The New South Wales Government is set to lift the ban on genetically modified (GM) crops, after an 18-year moratorium on the practice.
- NSW’s ban on GM crops lifts on July 1
- Canola, cotton and safflower are the only GM crops currently grown in Australia
Environmental groups have concerns about the widespread use of chemicals on GM crops
The state’s Agriculture Minister Adam Marshall today announced the ban would be lifted from July 1.
Mr Marshall said it opened the door for the state’s primary industries sector to embrace new GM technologies in the field, “potentially reaping billions of dollars in benefits”.
“The potential agronomic and health benefits of future GM crops include everything from drought and disease resistance, to more efficient uptake of soil nutrients, increased yield and better weed control,” Mr Marshall said.
“In fact, adoption of GM technology is forecast to deliver up to $4.8 billion in total gross benefits across NSW primary industries over the next 10 years.
“GM technology could save farmers up to 35 per cent of their overheads and boost production by almost 10 per cent.
“This will be a key area of growth on our path to a $19 billion industry by 2023.”
Mr Marshall said the government had followed the lead of several other states to lift the moratorium.
“The safeguards are there as there are already in other states where the sky hasn’t fallen in because the Commonwealth government through the Gene Technology Regulator, an independent robust regulator already controls what genetically modified crops can and cannot be grown.
“There’s enough of an evidence base now to demonstrate the moratorium is no longer required and this is not a new thing because Queensland, Western Australia, Northern Territory and South Australia have now removed their moratoriums.”
Canola, cotton and safflower are the only GM crops grown by farmers in Australia.
However, there are experimental trials underway for GM banana, barley, ryegrass, sugarcane and wheat.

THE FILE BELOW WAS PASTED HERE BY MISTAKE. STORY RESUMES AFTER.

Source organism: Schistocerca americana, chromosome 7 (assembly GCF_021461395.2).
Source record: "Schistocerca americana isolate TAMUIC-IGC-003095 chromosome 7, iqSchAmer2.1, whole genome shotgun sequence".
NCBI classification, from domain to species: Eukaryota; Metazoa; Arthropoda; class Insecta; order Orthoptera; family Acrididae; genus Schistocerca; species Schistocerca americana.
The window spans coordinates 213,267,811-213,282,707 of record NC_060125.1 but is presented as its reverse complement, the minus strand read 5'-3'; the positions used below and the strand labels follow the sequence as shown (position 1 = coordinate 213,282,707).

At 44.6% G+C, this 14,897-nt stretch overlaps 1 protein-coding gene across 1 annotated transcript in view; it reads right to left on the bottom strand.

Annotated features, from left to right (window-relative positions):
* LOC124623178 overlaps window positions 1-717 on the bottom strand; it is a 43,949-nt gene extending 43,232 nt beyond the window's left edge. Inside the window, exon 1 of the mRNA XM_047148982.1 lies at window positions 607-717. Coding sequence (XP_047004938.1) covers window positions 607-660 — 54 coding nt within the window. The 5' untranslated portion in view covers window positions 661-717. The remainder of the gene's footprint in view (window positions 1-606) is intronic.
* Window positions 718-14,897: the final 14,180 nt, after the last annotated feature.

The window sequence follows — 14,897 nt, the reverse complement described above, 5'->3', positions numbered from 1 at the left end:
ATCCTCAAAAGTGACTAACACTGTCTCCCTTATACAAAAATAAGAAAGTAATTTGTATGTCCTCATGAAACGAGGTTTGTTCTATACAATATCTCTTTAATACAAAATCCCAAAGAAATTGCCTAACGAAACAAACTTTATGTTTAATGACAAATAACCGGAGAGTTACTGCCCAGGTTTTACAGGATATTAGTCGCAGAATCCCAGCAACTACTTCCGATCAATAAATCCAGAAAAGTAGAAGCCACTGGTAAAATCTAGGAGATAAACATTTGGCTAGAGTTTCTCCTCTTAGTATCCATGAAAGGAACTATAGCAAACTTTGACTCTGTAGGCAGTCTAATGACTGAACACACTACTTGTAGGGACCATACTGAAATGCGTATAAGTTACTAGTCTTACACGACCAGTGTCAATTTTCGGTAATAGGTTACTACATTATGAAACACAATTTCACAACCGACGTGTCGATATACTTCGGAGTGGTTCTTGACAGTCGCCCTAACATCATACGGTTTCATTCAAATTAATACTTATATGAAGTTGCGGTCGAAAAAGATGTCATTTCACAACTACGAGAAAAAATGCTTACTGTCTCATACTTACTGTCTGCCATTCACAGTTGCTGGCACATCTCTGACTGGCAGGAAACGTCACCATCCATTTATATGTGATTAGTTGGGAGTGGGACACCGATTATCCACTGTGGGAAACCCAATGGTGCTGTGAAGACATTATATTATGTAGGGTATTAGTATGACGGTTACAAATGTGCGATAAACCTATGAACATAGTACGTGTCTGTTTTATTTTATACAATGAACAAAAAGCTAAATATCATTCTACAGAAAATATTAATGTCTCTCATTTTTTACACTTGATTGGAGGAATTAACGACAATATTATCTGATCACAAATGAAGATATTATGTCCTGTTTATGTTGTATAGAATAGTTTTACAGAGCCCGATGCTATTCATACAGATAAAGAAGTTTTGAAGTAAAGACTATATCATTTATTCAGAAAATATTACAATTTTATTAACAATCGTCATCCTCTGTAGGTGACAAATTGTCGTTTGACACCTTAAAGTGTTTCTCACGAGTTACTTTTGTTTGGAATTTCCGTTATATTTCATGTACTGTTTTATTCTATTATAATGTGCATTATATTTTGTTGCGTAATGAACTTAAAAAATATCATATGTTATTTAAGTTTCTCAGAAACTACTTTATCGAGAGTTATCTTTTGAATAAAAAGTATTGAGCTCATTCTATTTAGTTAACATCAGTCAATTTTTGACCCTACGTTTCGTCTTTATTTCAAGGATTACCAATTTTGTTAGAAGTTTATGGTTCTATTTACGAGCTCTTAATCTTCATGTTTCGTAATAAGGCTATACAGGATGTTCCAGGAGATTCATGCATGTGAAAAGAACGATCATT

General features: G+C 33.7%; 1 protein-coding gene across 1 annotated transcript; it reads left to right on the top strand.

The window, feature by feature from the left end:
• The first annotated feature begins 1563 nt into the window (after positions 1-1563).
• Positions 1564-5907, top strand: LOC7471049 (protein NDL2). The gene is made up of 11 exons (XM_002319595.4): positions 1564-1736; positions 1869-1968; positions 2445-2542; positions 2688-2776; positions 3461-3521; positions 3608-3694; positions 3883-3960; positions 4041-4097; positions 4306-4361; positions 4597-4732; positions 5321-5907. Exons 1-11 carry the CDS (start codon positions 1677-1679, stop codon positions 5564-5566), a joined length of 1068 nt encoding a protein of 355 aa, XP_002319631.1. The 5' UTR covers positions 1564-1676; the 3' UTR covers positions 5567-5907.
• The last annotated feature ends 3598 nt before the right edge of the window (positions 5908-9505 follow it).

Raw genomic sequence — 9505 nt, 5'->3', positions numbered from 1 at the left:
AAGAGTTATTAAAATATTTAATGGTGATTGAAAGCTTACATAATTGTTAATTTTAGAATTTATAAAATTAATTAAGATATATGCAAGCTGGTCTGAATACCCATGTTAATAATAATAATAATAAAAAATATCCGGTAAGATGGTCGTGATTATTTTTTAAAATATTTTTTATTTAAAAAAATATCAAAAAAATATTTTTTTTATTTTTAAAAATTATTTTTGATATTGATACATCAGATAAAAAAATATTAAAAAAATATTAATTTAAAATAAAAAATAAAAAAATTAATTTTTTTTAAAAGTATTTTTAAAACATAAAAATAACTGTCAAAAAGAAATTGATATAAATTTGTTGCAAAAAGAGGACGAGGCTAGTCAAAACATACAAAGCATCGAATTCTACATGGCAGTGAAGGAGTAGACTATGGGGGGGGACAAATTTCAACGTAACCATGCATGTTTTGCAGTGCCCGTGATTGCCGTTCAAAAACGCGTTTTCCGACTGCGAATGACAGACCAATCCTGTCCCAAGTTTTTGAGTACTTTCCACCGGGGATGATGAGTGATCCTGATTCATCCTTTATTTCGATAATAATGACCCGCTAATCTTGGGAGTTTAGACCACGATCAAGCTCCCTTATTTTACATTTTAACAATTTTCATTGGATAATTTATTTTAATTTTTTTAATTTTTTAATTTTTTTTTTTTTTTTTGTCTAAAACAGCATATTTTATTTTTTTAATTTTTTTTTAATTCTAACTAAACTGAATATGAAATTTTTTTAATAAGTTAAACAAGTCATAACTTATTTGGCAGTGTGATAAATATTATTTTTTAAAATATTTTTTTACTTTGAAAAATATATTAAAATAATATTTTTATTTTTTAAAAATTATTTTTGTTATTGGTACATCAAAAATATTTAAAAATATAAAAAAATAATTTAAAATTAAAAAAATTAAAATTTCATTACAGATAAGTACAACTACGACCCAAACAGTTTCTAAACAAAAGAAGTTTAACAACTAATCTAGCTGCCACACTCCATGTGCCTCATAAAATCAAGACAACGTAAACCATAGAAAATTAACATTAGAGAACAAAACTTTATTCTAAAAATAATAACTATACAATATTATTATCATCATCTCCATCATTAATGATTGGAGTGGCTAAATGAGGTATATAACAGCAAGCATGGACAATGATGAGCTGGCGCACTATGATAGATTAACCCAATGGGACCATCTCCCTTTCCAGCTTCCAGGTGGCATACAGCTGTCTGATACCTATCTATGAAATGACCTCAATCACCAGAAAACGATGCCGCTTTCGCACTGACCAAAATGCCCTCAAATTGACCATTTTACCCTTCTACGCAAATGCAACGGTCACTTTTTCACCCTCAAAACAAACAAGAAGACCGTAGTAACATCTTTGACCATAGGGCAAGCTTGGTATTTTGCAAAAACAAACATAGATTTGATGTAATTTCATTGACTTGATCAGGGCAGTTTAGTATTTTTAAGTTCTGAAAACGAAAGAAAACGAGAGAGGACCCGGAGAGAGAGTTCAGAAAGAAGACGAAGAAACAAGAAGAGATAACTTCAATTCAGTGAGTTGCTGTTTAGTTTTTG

Across the world, 80 different types of commercial GM crops are grown. The most common GM crops are canola, soybean, maize and cotton.
NSW Farmers support lifting the ban
NSW Farmers president James Jackson said the group was “broadly supportive” about lifting the ban, but wanted to see the risk-benefit ratio balanced.
He said it would offer farmers greater crop choice.
“There is obviously some risks with introducing new genetic material into various plants,” he said.
“For farmers, it’s all about the right to choose. There are farmers who would incorporate GMO’s into their farming systems and there are farmers who would choose not to.”
Mr Jackson said NSW Farmers had faith in the federal regulator but also wanted consumer labels to be accurate.
“We’ve got a situation where we need an independent person to oversee it and we do need really good labelling,” he said.
“These [GM crops] are a technology that actually has huge potential but we’ve just got to take careful steps to make sure that there’s not any untoward consequences to introducing these genes into our agricultural systems or indeed, our environment.”
Activists oppose lifting the ban
Gene Ethics director Bob Phelps said the claim GM crops had the ability to increase food production by 9 per cent still needed to be proven.
“Almost 100 per cent of genetically manipulated crops worldwide are either RoundUp tolerant, so you can spray RoundUp herbicide more often and at higher doses over your crop without killing it to get better weed kills.
“And on the other hand there was also the Bt (Bacillus thuringiensis) insect toxins which are built into the crop plant so that when the caterpillar comes along and bites the plant, canola or cotton plant for instance in the case of NSW, then the caterpillar will be given a poison and it will die.
“So those are the only two traits that are in the marketplace at the moment and all these claims of higher yields, and drought and salt tolerant, and more nutritious foods have been promised now for the last 30 years.”